It’s mid-October and it’s glorious in San Francisco.  A pre-Halloween heat wave bakes the city during the day, but early sunsets mean cool evenings and mornings.  The skies are impossibly blue, cloudless.  The outdoor dining popping up everywhere is full — almost uncomfortably, perhaps slightly dangerously full, but also a welcome sign of life in a place that was, for a time, unrecognizably and apocalyptically closed.  To anyone from anywhere else it would feel like summer, but here by the Bay these short, warm days speak undeniably of Fall.


My sister and I are trying to make a plan, and we ponder the ferry as a safe-but-fun mode of public transportation.  We draw no conclusions.  I watch the boats arrive on my morning walk, observe the sparse ridership.  Ponder some more.

Back in the Before, every year on the Wednesday before Thanksgiving, my husband would take the afternoon off work and the kids and I would meet him for the 3:30 ferry to Larkspur, home of the Marin Brewing Company.  We would crowd in (remember crowds?) with all the other long-weekend passengers on the dock, loose and free and looking forward to pre-holiday  drink on the ride.

My husband would purchase pretzels and beers from the snack bar, and I would produce some congratulatory surprise from my bag : small Legos, new books, how-to-draw manuals.  The kids would dive into the activity offered, and my husband and I would  clink bottles and say Cheers, Happy Thanksgiving, and the boat would churn out into the Bay, picking up speed, surf crashing the windows of the lower deck around us.

Past Alcatraz, slow into Larkspur Landing, then on foot over the bridge, a little short of a half-mile to the restaurant.  Our boat home wasn’t until 5:45, so we would linger over calamari and IPAs, chicken fingers and hot dogs, and Three Twins ice cream sundaes with a drizzle of chocolate sauce.  The kids would color the backs of their childrens’ menus with the stumps of crayons from the shared tin on the sticky-ish tabletop.

You know those tins of crayons, right?  Where all the “good colors” are worn to the nubs, leaving the browns and the peaches and the lime greens?  Prompting you, the mom, to maybe sort of sneak around to other tables to see if there are any legit blues or reds or greens to work with?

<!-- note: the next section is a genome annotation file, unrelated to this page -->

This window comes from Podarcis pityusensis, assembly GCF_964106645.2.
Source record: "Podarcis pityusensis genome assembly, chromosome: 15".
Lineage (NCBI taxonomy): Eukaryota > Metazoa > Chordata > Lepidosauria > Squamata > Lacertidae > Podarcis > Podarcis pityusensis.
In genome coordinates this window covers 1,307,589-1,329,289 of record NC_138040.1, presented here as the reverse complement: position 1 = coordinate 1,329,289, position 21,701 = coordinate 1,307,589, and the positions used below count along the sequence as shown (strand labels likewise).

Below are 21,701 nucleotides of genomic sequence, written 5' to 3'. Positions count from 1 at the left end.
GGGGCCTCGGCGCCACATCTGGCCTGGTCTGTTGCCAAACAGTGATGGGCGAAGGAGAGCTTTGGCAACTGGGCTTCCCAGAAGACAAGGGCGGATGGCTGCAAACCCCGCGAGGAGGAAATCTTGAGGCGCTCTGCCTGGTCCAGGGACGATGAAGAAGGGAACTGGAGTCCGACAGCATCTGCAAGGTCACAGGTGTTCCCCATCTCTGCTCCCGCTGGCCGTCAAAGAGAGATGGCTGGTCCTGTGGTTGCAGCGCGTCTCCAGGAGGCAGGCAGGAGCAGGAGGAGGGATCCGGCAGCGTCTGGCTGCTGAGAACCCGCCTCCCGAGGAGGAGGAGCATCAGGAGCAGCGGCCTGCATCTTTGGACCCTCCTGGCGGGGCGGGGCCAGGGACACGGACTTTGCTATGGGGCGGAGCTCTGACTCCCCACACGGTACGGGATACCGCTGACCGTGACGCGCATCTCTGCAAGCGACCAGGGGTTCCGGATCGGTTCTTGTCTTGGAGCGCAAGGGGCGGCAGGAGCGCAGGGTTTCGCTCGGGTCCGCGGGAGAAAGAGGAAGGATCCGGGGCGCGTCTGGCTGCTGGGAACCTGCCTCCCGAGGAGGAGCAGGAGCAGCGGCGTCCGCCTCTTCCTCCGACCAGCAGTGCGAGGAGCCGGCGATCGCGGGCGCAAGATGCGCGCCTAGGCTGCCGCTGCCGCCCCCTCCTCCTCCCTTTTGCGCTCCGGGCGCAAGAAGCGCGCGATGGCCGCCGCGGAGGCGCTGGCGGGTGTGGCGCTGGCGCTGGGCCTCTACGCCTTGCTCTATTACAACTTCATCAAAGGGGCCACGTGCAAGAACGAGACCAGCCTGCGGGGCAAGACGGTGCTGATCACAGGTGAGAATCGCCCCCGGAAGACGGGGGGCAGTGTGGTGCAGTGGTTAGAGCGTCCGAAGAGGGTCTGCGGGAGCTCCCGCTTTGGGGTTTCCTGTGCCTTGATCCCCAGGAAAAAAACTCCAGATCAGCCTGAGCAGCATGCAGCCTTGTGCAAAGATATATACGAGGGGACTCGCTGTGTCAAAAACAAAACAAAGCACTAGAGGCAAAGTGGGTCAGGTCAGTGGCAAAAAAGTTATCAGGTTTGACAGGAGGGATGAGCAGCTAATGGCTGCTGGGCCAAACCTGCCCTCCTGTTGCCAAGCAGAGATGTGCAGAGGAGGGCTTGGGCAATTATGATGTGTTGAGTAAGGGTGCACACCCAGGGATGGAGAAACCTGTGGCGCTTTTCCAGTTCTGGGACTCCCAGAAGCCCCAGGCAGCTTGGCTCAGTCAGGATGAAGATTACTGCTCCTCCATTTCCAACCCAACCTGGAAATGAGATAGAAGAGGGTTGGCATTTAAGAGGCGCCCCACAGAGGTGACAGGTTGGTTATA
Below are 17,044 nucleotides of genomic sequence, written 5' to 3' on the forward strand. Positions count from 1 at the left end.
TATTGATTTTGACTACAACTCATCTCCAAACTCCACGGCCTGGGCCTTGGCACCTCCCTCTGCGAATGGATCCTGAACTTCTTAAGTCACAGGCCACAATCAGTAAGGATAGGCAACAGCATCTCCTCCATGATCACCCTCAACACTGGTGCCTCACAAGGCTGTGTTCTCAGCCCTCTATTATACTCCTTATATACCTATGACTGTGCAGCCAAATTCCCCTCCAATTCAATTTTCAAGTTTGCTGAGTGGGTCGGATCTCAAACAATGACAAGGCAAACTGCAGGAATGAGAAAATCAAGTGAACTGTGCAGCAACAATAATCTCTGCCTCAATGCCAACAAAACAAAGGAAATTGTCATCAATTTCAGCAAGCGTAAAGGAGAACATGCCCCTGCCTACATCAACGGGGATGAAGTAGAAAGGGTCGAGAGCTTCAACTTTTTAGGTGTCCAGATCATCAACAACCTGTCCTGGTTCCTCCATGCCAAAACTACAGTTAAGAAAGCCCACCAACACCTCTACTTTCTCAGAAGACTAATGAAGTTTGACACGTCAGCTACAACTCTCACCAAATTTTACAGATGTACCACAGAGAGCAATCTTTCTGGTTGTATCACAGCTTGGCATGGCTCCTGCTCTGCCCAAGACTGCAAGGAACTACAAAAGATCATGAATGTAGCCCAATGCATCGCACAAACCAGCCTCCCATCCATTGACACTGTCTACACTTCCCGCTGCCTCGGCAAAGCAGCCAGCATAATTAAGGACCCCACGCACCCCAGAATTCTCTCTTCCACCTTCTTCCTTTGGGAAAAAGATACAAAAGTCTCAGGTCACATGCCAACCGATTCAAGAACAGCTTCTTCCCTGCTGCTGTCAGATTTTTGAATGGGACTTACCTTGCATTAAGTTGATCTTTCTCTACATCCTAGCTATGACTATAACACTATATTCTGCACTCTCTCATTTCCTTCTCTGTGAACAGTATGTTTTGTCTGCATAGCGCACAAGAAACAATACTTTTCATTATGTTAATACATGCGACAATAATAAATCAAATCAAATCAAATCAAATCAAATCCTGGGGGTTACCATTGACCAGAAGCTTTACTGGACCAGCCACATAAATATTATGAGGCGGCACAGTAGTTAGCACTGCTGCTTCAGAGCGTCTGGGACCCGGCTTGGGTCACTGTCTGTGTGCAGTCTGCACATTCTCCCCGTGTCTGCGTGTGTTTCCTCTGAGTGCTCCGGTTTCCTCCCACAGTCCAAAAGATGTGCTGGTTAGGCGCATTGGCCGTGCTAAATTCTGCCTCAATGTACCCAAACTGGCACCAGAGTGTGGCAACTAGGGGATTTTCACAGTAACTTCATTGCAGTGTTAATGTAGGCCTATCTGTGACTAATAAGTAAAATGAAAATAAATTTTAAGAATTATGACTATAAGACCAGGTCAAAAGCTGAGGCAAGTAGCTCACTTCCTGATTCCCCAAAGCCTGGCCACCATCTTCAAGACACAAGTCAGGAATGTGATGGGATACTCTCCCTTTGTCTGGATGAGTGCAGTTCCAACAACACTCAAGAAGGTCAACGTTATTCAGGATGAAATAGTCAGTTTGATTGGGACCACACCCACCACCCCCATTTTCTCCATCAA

In the Now, there are no more tins of crayons on sticky tabletops.  No more little hands fishing around for the last stump of yellow, paper peeled off.  (In fact, the very thought of this shared crayon situation is giving me hives.)  It’s a BYOC world out there, my friends.  Time to add a few boxes of Crayolas to the old Amazon cart, for whenever we decide to dine out again, perhaps in our very own post-modern Plexiglass-enclosed food-consumption cubicle, pump-bottles of hand sanitizer wedged into the caddies with the ketchup packets.

In the absence of public transportation, we drive.  The other day the kids and I were climbing into the car for our ritual Long Drive to Nowhere — which is actually my favorite thing to come out of this madness — and they were nagging me about something as I was struggling to start the car while also removing my face mask, which was tangled in my earrings and stuck to my lipstick (I KNOW.  What was the lipstick about??).  I finally broke free and started the ignition: “Ugh, you guys, someday you are going to have kids and you are going to look back on QUARANTINE and you will think ‘My mom handled that?  She is amazing.'”

IF we have kids,” Babygirl replied calmly, ever contrarian.

“You’ll probably have kids,” LittleMan retorted.  Then he added, thoughtfully: “Although, this pandemic thing may never end, and in that case we’ll never get to meet anyone new, or go on dates or stuff like that, and then none of us will have kids and the human race will end.”

Um.  OKAY.

“Mom.  Mom!  Let’s go! Can I pick first song?”

Just like that: Marshmello’s Happier and Highway 1, the endless expanse of the Pacific emerging below us as we turn off 280.  To Pacifica and back.  Too bad we live in the must spectacular place on earth, eh?  If you have to be stuck somewhere, eh?  A swing through North Beach for pizza to go.  Cheers, Happy Fall.